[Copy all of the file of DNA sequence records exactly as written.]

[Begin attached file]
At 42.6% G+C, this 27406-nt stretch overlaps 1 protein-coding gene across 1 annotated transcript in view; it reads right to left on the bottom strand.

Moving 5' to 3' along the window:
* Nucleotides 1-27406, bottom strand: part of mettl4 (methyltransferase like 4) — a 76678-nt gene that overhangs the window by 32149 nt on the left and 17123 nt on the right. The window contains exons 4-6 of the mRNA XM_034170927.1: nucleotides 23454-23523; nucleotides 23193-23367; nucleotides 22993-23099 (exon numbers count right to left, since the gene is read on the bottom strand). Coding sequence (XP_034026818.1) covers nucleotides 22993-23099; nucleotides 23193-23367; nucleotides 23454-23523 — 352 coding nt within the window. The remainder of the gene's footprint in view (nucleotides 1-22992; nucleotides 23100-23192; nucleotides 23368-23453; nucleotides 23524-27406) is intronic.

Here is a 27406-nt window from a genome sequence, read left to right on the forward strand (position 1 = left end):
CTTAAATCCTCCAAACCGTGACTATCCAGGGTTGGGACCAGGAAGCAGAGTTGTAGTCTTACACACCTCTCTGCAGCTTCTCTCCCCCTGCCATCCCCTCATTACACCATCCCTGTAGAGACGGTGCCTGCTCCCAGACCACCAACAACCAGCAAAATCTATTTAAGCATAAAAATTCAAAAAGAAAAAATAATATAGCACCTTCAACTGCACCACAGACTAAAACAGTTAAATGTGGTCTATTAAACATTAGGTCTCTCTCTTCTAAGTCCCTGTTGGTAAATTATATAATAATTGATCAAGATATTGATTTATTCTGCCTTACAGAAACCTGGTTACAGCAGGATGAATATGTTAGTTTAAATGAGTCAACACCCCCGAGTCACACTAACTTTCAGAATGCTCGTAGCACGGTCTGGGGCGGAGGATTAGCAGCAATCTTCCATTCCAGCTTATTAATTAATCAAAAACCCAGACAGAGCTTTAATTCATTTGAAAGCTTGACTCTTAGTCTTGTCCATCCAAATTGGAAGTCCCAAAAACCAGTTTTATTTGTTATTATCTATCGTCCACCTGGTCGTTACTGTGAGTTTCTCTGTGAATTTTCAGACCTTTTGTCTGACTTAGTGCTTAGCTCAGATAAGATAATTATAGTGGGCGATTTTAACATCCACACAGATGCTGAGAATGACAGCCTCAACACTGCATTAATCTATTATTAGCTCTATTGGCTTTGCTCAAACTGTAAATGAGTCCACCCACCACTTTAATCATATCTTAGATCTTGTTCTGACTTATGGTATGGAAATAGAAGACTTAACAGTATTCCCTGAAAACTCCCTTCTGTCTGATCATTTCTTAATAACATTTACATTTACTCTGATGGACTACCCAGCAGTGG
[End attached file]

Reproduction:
At 42.6% G+C, this 27406-nt stretch overlaps 1 protein-coding gene across 1 annotated transcript in view; it reads right to left on the bottom strand.

Moving 5' to 3' along the window:
* Nucleotides 1-27406, bottom strand: part of mettl4 (methyltransferase like 4) — a 76678-nt gene that overhangs the window by 32149 nt on the left and 17123 nt on the right. The window contains exons 4-6 of the mRNA XM_034170927.1: nucleotides 23454-23523; nucleotides 23193-23367; nucleotides 22993-23099 (exon numbers count right to left, since the gene is read on the bottom strand). Coding sequence (XP_034026818.1) covers nucleotides 22993-23099; nucleotides 23193-23367; nucleotides 23454-23523 — 352 coding nt within the window. The remainder of the gene's footprint in view (nucleotides 1-22992; nucleotides 23100-23192; nucleotides 23368-23453; nucleotides 23524-27406) is intronic.

Here is a 27406-nt window from a genome sequence, read left to right on the forward strand (position 1 = left end):
CTTAAATCCTCCAAACCGTGACTATCCAGGGTTGGGACCAGGAAGCAGAGTTGTAGTCTTACACACCTCTCTGCAGCTTCTCTCCCCCTGCCATCCCCTCATTACACCATCCCTGTAGAGACGGTGCCTGCTCCCAGACCACCAACAACCAGCAAAATCTATTTAAGCATAAAAATTCAAAAAGAAAAAATAATATAGCACCTTCAACTGCACCACAGACTAAAACAGTTAAATGTGGTCTATTAAACATTAGGTCTCTCTCTTCTAAGTCCCTGTTGGTAAATTATATAATAATTGATCAAGATATTGATTTATTCTGCCTTACAGAAACCTGGTTACAGCAGGATGAATATGTTAGTTTAAATGAGTCAACACCCCCGAGTCACACTAACTTTCAGAATGCTCGTAGCACGGTCTGGGGCGGAGGATTAGCAGCAATCTTCCATTCCAGCTTATTAATTAATCAAAAACCCAGACAGAGCTTTAATTCATTTGAAAGCTTGACTCTTAGTCTTGTCCATCCAAATTGGAAGTCCCAAAAACCAGTTTTATTTGTTATTATCTATCGTCCACCTGGTCGTTACTGTGAGTTTCTCTGTGAATTTTCAGACCTTTTGTCTGACTTAGTGCTTAGCTCAGATAAGATAATTATAGTGGGCGATTTTAACATCCACACAGATGCTGAGAATGACAGCCTCAACACTGCATTAATCTATTATTAGCTCTATTGGCTTTGCTCAAACTGTAAATGAGTCCACCCACCACTTTAATCATATCTTAGATCTTGTTCTGACTTATGGTATGGAAATAGAAGACTTAACAGTATTCCCTGAAAACTCCCTTCTGTCTGATCATTTCTTAATAACATTTACATTTACTCTGATGGACTACCCAGCAGTGG